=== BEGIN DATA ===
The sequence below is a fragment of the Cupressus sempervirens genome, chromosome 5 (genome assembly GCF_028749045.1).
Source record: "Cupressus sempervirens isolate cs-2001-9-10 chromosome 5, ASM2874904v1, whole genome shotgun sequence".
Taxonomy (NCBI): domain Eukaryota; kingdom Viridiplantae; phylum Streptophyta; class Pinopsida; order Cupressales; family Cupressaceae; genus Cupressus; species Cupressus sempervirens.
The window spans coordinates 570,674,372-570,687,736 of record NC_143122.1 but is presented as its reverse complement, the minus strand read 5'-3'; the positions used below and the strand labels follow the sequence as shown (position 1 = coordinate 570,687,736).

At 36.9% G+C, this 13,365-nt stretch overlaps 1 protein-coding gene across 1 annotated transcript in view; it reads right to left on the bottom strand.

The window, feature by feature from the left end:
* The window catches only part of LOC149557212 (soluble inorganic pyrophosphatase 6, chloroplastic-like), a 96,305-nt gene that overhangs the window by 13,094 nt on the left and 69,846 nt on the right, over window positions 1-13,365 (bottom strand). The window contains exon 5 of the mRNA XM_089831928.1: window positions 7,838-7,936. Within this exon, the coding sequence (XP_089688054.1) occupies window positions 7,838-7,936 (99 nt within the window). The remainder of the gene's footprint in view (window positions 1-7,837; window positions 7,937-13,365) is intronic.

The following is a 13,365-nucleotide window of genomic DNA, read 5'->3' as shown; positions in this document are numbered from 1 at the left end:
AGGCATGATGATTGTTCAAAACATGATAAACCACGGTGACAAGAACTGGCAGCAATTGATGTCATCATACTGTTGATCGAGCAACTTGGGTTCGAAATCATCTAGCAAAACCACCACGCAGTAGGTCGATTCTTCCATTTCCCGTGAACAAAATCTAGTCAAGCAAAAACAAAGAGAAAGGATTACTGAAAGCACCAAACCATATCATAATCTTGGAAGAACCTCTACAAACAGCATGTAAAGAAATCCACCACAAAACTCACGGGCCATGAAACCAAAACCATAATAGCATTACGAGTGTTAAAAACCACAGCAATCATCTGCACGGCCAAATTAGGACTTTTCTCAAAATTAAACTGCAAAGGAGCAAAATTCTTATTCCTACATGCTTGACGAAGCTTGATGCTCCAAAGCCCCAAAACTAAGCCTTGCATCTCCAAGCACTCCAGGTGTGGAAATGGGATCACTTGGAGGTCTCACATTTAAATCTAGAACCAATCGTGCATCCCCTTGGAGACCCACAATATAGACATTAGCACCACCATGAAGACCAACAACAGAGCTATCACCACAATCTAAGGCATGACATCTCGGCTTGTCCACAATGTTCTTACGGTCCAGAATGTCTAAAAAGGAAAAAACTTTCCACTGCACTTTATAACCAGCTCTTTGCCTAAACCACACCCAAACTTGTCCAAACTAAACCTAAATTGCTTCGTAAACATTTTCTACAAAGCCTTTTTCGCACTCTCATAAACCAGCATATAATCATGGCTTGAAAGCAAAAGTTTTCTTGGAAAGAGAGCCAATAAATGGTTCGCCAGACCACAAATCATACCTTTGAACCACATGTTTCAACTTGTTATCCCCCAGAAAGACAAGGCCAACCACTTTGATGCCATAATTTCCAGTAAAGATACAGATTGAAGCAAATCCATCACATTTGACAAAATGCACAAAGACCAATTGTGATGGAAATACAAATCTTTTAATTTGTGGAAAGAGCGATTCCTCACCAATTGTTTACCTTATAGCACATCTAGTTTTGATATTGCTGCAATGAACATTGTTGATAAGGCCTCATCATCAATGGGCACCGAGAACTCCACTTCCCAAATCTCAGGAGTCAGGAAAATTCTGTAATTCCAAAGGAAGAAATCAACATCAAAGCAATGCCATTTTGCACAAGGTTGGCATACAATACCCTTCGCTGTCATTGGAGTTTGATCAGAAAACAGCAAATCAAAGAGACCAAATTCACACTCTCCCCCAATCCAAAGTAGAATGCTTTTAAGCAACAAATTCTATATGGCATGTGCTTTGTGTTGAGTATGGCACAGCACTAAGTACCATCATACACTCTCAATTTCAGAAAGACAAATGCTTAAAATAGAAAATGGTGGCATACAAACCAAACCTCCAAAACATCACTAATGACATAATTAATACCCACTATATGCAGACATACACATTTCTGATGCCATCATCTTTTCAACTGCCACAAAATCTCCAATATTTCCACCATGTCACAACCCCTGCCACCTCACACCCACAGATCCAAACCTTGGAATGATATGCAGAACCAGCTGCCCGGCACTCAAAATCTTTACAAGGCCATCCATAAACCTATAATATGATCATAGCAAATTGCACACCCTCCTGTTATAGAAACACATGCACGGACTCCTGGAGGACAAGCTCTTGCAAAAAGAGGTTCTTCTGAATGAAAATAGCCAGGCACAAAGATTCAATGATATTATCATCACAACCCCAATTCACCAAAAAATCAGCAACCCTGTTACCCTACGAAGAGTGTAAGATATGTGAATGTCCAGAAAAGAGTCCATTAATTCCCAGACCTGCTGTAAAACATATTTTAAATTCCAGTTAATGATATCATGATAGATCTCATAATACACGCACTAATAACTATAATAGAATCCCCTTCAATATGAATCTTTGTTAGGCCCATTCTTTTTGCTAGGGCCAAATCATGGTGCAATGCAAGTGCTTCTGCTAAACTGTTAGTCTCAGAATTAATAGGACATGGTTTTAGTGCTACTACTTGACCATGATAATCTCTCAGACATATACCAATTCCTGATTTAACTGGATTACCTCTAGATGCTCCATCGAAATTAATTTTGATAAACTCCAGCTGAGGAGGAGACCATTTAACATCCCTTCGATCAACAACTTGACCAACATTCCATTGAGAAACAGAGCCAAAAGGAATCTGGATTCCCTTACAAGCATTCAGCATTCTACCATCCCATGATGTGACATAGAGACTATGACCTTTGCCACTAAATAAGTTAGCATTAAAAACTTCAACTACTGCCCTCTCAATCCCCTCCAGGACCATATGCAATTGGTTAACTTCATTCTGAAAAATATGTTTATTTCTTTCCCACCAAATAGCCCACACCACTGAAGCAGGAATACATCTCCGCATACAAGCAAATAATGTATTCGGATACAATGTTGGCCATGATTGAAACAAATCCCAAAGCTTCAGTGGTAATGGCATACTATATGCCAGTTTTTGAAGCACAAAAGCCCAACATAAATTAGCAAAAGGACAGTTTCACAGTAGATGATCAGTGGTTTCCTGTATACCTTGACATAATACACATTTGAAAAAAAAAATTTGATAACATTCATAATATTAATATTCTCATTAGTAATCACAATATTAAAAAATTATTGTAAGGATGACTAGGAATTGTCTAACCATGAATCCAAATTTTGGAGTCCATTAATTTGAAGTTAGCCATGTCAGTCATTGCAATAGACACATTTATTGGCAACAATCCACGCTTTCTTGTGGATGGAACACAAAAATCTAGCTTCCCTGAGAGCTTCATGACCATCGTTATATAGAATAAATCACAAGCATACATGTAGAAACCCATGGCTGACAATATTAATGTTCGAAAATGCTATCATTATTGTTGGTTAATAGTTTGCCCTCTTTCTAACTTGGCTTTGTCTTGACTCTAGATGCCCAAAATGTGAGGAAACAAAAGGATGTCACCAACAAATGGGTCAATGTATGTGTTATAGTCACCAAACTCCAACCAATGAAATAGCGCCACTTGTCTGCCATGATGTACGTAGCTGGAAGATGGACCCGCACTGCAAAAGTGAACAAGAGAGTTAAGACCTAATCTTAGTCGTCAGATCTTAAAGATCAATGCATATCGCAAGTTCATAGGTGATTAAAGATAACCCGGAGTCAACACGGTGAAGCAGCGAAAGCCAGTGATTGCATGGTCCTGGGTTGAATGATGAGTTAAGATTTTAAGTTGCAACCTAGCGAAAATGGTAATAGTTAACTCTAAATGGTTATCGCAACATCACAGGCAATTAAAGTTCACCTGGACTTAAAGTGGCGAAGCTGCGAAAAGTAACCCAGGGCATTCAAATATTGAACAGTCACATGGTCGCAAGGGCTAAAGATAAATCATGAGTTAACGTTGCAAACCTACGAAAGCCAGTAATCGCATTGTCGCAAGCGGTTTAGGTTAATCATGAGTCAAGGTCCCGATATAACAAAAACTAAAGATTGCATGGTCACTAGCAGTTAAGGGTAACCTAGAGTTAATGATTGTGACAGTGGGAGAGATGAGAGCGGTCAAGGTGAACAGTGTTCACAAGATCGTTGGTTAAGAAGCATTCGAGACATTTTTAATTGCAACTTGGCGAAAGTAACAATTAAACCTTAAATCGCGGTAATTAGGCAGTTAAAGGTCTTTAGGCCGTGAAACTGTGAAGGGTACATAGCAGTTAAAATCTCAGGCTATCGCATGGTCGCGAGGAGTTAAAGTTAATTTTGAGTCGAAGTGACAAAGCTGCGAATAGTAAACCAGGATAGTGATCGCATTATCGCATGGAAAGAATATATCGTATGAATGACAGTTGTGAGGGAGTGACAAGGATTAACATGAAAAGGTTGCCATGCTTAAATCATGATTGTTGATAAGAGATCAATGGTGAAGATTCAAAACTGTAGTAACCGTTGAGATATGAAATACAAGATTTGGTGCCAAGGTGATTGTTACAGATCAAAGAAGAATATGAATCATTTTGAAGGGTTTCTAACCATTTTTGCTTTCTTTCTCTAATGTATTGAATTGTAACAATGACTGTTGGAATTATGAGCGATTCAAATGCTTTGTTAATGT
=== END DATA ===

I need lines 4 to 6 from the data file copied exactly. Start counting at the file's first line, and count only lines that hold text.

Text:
The window spans coordinates 570,674,372-570,687,736 of record NC_143122.1 but is presented as its reverse complement, the minus strand read 5'-3'; the positions used below and the strand labels follow the sequence as shown (position 1 = coordinate 570,687,736).

At 36.9% G+C, this 13,365-nt stretch overlaps 1 protein-coding gene across 1 annotated transcript in view; it reads right to left on the bottom strand.

The window, feature by feature from the left end: